I’ve noticed lately that I’ve been craving spicy food.  So much so that I went to Safeway and bought 43 cents worth (got me about 10) of Serrano peppers.  Apparently I didn’t get enough spicy food in India.  Didn’t I write a post to do with how much I hated eating spicy food at every meal of the day?  Now I put the peppers in everything…things they have no right being put in.  For example, alfredo sauce is not suppose to be spicy.

I guess you could say my taste buds just aren’t excited by aromatic flavours…if it’s not spicy, don’t even bother eating it.  My mouth must feel like Simon Cowell after a brutal American Idol performance…*yawn*

Wednesday, March 01, 2006

In the News

Three interesting, yet unrelated stories caught my attention today:

The first involves a treatment for HIV/AIDS developed by an Iranian professor in Uganda.  Apparently this new drug/herb, Khomein, can cure HIV/AIDS, TB, and cancer.  It is being tested as we speak, but the results won’t be released for another couple of weeks. –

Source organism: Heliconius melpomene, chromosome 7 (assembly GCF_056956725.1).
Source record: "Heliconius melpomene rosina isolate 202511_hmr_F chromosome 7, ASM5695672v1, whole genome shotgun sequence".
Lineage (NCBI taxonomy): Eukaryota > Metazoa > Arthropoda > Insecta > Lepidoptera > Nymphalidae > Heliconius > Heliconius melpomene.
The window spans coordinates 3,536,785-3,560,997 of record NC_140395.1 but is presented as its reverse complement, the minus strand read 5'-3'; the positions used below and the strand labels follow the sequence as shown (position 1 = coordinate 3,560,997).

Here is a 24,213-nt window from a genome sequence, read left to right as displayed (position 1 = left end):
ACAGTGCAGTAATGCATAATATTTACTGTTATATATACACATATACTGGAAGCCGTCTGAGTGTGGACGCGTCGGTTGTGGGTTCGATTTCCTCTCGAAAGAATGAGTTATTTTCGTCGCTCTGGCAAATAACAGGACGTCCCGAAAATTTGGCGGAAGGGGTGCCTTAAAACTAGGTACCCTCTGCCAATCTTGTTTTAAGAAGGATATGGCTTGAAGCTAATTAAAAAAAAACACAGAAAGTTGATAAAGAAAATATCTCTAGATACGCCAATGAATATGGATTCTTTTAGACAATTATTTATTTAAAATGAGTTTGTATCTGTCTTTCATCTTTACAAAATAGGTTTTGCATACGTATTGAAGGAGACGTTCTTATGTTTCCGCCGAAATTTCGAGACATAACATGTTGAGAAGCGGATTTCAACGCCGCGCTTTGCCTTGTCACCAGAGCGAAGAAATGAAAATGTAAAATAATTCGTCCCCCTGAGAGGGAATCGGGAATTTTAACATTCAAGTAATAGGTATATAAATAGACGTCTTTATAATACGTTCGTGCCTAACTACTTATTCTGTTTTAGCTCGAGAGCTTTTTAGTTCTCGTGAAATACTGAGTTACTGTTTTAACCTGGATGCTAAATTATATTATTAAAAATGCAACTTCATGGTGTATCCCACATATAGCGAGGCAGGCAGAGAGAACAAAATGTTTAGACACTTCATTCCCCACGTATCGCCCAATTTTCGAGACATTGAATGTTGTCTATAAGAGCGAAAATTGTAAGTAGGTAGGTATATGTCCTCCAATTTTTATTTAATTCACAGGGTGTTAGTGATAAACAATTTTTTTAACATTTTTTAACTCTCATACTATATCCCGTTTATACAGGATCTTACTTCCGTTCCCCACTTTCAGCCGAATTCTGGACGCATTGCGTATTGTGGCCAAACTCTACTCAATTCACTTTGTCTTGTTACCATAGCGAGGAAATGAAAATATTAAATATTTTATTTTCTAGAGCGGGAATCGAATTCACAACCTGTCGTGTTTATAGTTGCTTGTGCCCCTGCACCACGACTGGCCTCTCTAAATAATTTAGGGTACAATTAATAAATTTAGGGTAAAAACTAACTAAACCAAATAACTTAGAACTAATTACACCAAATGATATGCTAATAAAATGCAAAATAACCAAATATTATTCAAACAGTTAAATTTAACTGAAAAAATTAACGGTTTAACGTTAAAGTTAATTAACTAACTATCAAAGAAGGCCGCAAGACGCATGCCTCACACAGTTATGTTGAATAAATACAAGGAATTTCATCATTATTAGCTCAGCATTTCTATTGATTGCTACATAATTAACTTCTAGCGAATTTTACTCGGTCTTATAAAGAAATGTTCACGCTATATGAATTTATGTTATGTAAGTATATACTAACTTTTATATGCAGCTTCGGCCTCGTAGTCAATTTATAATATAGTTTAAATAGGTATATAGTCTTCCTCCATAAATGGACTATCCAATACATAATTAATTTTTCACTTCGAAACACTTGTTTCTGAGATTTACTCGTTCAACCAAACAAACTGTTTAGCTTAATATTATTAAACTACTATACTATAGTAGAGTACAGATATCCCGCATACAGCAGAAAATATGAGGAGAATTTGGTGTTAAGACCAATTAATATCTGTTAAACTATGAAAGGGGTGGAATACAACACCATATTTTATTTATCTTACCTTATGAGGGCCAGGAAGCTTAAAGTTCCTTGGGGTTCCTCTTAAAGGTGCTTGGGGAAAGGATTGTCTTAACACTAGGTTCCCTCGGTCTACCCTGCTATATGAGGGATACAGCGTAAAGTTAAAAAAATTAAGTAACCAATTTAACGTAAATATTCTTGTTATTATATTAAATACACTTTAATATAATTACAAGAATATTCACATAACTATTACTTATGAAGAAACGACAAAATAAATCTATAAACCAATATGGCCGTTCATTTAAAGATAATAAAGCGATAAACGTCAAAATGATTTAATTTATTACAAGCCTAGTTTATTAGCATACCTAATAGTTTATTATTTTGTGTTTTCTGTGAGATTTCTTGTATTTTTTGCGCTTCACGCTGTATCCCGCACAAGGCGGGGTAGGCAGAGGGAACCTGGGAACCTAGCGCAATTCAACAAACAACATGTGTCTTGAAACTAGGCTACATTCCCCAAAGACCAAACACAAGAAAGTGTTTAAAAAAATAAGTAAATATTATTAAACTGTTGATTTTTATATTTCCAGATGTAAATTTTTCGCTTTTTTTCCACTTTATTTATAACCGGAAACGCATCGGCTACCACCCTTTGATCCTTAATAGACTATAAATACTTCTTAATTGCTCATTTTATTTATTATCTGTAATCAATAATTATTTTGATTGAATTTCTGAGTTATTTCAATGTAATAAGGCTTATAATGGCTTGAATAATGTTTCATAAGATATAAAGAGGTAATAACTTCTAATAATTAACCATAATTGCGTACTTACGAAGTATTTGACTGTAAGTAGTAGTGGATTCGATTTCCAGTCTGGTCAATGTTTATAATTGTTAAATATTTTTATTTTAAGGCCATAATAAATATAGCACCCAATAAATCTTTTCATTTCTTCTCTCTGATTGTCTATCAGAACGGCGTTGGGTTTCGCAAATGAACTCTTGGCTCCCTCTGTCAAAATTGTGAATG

Staying in Africa, the Zimbabwe cricket team lost 6 wickets for 4 runs against Kenya.  The significance is in that Zimbabwe was one of the top 10 cricket-playing nations in the world.  That is until the national federation all but shut the program down.  Needless to say, a loss to a second-tier nation like Kenya is not exactly prestigious. –BBC Cricket

Finally, Uruguay is looking like an awfully good destination at the moment.  According to reports, it has become the first South American destination to ban smoking in public areas.  Granted, taking a whiff of the local second-hand smoke does make you feel right at home in the country, but this is good news overall.  –BBC Americas

New Link

If you focus your attention to the link list in the right-hand column, you’ll notice a new link: Benjamin in Germany.  Ben was a co-worker of mine in Chandigarh and he has titled his blog “Bloggin Benjamin.”  Apparently there is no relation between that name and mine.